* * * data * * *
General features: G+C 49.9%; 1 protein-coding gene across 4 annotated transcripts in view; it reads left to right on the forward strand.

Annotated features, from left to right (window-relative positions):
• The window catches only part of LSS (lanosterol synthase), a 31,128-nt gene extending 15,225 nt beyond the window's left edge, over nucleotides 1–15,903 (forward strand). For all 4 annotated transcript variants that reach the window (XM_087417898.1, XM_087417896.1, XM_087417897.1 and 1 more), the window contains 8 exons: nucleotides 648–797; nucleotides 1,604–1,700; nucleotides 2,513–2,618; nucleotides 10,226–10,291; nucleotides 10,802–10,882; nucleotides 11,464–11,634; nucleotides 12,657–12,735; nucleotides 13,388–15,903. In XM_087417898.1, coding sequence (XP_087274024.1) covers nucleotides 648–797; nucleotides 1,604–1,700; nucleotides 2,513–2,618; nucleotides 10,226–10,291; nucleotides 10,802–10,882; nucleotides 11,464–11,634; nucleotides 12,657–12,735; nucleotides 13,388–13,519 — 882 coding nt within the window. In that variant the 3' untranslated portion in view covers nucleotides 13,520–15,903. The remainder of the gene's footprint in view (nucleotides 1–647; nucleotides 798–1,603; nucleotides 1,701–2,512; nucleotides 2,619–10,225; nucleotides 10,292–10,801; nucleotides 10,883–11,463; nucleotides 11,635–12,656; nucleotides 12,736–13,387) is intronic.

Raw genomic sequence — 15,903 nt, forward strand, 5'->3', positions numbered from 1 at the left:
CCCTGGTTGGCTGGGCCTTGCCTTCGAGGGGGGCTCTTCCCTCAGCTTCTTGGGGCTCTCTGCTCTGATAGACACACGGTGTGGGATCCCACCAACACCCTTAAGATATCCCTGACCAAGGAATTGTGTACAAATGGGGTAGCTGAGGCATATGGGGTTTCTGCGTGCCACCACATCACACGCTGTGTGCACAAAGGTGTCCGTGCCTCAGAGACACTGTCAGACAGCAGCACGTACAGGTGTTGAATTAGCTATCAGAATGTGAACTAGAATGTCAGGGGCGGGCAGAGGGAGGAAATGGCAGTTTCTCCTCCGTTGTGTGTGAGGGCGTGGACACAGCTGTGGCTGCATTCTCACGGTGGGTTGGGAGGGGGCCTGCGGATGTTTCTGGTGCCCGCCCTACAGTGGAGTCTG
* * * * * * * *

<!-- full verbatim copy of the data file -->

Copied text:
General features: G+C 49.9%; 1 protein-coding gene across 4 annotated transcripts in view; it reads left to right on the forward strand.

Annotated features, from left to right (window-relative positions):
• The window catches only part of LSS (lanosterol synthase), a 31,128-nt gene extending 15,225 nt beyond the window's left edge, over nucleotides 1–15,903 (forward strand). For all 4 annotated transcript variants that reach the window (XM_087417898.1, XM_087417896.1, XM_087417897.1 and 1 more), the window contains 8 exons: nucleotides 648–797; nucleotides 1,604–1,700; nucleotides 2,513–2,618; nucleotides 10,226–10,291; nucleotides 10,802–10,882; nucleotides 11,464–11,634; nucleotides 12,657–12,735; nucleotides 13,388–15,903. In XM_087417898.1, coding sequence (XP_087274024.1) covers nucleotides 648–797; nucleotides 1,604–1,700; nucleotides 2,513–2,618; nucleotides 10,226–10,291; nucleotides 10,802–10,882; nucleotides 11,464–11,634; nucleotides 12,657–12,735; nucleotides 13,388–13,519 — 882 coding nt within the window. In that variant the 3' untranslated portion in view covers nucleotides 13,520–15,903. The remainder of the gene's footprint in view (nucleotides 1–647; nucleotides 798–1,603; nucleotides 1,701–2,512; nucleotides 2,619–10,225; nucleotides 10,292–10,801; nucleotides 10,883–11,463; nucleotides 11,635–12,656; nucleotides 12,736–13,387) is intronic.

Raw genomic sequence — 15,903 nt, forward strand, 5'->3', positions numbered from 1 at the left:
CCCTGGTTGGCTGGGCCTTGCCTTCGAGGGGGGCTCTTCCCTCAGCTTCTTGGGGCTCTCTGCTCTGATAGACACACGGTGTGGGATCCCACCAACACCCTTAAGATATCCCTGACCAAGGAATTGTGTACAAATGGGGTAGCTGAGGCATATGGGGTTTCTGCGTGCCACCACATCACACGCTGTGTGCACAAAGGTGTCCGTGCCTCAGAGACACTGTCAGACAGCAGCACGTACAGGTGTTGAATTAGCTATCAGAATGTGAACTAGAATGTCAGGGGCGGGCAGAGGGAGGAAATGGCAGTTTCTCCTCCGTTGTGTGTGAGGGCGTGGACACAGCTGTGGCTGCATTCTCACGGTGGGTTGGGAGGGGGCCTGCGGATGTTTCTGGTGCCCGCCCTACAGTGGAGTCTG